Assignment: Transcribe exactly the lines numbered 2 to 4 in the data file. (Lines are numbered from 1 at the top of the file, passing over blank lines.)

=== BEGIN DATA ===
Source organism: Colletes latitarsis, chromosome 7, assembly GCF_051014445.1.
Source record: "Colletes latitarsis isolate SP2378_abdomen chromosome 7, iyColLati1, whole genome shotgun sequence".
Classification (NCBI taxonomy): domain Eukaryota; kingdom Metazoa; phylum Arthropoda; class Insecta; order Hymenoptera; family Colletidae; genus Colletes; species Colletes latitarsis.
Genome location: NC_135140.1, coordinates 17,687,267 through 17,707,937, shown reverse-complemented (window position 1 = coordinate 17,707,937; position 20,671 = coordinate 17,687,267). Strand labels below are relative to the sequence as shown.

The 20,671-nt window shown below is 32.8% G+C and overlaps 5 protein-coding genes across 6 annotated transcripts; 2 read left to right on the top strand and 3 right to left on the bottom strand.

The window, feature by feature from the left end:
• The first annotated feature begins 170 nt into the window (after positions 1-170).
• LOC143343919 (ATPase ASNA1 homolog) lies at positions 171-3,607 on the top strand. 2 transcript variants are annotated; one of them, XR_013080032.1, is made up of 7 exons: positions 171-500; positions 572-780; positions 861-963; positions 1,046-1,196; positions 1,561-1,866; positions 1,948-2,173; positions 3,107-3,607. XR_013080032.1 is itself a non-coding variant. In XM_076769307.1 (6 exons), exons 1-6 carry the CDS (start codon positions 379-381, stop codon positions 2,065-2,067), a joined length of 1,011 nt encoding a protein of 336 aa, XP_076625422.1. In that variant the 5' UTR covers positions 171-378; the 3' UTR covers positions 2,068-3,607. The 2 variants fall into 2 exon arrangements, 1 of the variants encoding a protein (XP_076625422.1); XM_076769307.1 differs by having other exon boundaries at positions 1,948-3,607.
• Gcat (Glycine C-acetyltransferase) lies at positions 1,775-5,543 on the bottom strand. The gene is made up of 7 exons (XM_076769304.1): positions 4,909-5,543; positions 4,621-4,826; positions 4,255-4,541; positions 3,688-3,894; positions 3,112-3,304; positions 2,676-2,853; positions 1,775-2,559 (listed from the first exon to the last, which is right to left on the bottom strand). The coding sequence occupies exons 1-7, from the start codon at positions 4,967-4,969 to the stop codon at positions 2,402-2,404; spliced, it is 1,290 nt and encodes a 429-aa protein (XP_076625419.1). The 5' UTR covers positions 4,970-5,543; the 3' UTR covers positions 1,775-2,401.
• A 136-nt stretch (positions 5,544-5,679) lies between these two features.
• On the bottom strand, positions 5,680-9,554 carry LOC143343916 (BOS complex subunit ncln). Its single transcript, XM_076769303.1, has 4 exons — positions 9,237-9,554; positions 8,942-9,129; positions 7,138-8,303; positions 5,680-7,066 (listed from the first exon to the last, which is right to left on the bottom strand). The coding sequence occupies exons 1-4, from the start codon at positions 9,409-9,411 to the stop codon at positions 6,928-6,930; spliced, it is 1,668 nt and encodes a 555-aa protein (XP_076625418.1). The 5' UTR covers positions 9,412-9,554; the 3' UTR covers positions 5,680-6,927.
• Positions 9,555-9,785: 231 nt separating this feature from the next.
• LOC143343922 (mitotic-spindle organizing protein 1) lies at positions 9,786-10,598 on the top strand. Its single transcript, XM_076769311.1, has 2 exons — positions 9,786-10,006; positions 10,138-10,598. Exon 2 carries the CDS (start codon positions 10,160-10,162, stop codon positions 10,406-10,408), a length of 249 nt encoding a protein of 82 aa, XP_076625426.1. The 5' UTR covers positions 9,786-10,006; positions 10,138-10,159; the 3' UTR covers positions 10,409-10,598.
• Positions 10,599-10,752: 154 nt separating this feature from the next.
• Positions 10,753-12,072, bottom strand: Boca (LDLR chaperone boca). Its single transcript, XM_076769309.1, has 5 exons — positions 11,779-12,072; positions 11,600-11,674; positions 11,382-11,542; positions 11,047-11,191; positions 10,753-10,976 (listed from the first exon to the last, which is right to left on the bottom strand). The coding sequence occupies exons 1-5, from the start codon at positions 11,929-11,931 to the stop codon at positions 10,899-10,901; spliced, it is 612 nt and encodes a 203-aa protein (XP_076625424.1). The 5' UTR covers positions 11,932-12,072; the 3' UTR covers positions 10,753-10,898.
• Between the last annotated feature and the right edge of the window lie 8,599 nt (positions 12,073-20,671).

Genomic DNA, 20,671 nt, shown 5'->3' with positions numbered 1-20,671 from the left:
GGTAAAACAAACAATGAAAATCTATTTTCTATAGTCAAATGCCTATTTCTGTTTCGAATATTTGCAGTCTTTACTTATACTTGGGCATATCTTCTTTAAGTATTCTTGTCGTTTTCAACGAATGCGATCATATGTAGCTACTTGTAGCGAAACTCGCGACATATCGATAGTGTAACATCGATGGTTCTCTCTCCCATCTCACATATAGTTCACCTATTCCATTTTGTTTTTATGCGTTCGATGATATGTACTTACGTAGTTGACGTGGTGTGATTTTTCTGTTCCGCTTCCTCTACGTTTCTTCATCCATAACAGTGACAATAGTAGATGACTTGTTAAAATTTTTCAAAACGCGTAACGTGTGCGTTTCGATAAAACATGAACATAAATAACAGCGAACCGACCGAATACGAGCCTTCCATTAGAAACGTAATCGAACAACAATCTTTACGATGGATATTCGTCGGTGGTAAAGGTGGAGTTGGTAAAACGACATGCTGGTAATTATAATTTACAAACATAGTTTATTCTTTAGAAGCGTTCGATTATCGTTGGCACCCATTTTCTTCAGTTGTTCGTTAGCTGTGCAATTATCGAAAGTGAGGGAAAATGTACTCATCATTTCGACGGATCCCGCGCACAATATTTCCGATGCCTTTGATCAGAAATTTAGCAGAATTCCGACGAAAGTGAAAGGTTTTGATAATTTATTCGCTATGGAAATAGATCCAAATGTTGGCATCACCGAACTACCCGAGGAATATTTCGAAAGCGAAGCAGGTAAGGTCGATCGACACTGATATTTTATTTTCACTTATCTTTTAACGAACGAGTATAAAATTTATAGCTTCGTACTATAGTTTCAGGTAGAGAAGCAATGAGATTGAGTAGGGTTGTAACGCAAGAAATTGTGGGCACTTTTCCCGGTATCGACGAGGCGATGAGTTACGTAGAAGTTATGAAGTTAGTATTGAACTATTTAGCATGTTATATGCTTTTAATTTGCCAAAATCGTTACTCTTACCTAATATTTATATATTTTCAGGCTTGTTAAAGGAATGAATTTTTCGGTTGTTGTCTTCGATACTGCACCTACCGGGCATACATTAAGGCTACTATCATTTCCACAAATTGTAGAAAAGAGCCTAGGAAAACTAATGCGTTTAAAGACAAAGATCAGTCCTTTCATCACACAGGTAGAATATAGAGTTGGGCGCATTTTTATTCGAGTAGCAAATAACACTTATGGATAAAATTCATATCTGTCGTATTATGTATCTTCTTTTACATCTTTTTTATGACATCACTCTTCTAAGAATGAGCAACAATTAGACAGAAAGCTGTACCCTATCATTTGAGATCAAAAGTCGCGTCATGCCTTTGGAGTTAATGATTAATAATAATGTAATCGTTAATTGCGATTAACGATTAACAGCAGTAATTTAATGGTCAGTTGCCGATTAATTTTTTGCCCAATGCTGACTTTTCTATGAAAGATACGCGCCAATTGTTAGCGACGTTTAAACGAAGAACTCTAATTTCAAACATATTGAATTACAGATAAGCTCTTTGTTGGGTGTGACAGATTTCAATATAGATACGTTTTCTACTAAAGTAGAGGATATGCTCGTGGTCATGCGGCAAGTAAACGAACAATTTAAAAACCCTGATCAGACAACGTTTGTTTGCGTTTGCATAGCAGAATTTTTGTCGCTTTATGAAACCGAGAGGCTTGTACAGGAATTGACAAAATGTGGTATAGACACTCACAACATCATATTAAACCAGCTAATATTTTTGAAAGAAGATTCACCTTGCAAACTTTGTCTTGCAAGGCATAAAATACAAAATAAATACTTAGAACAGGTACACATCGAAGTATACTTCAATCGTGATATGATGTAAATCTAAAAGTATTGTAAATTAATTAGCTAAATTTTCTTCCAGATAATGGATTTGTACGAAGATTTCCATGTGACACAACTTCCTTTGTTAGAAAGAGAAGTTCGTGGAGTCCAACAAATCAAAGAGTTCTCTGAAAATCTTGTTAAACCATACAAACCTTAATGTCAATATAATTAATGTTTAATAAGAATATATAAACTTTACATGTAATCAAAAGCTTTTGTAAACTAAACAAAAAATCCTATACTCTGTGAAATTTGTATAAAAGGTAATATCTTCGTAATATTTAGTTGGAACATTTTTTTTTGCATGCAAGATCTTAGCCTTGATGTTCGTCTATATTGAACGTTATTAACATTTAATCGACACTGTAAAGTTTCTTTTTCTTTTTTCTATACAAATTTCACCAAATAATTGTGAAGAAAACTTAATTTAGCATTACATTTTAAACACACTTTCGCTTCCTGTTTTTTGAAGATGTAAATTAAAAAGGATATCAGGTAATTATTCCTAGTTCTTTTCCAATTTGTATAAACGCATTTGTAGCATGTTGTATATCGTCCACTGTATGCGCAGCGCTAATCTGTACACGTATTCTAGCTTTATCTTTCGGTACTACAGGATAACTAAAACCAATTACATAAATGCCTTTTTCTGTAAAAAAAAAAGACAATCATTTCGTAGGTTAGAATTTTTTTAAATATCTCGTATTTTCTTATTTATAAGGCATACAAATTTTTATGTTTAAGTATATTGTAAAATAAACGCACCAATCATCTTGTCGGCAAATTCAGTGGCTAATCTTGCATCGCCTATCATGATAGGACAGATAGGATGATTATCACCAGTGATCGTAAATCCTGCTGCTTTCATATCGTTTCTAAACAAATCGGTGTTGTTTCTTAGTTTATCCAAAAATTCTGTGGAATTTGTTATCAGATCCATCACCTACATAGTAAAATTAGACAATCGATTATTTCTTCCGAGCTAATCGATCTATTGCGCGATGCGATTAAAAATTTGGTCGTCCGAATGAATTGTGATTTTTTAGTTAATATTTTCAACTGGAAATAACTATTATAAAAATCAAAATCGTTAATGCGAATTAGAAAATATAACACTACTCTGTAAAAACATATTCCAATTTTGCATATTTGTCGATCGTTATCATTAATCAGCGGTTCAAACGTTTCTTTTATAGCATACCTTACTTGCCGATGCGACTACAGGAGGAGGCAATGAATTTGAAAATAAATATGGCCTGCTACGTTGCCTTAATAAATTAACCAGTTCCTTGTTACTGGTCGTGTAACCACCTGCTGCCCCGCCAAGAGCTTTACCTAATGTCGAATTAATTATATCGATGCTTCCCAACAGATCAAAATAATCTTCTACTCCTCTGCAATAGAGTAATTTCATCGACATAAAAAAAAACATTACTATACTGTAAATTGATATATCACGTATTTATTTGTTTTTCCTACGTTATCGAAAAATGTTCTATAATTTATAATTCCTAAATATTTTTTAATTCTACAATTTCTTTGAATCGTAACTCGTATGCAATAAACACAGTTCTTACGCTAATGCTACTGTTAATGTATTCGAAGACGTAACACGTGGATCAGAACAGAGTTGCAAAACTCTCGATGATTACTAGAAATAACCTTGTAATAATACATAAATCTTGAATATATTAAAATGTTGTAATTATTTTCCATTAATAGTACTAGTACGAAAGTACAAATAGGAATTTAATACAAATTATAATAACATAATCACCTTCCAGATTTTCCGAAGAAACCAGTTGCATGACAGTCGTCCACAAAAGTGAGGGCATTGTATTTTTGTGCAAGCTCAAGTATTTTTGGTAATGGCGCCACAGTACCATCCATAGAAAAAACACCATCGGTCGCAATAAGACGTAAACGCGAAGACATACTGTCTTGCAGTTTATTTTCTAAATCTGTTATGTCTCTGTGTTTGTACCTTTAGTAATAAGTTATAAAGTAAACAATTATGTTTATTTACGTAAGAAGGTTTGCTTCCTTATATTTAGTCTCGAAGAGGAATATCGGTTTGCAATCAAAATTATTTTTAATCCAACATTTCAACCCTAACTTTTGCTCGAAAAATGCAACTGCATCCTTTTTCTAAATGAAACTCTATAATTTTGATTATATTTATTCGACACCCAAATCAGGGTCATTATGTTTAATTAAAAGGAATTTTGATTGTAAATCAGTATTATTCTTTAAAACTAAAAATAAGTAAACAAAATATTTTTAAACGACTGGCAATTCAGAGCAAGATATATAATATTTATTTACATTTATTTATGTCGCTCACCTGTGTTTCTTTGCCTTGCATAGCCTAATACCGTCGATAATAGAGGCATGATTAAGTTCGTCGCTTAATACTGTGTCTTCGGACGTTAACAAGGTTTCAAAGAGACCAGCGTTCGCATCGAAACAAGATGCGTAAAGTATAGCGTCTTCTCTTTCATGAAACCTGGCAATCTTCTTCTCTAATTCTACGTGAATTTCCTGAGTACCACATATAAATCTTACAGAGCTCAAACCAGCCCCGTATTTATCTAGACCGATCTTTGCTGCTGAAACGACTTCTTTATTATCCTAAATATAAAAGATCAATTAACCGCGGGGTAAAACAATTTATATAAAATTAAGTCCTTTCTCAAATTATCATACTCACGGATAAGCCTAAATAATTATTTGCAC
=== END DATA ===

Source record: "Colletes latitarsis isolate SP2378_abdomen chromosome 7, iyColLati1, whole genome shotgun sequence".
Classification (NCBI taxonomy): domain Eukaryota; kingdom Metazoa; phylum Arthropoda; class Insecta; order Hymenoptera; family Colletidae; genus Colletes; species Colletes latitarsis.
Genome location: NC_135140.1, coordinates 17,687,267 through 17,707,937, shown reverse-complemented (window position 1 = coordinate 17,707,937; position 20,671 = coordinate 17,687,267). Strand labels below are relative to the sequence as shown.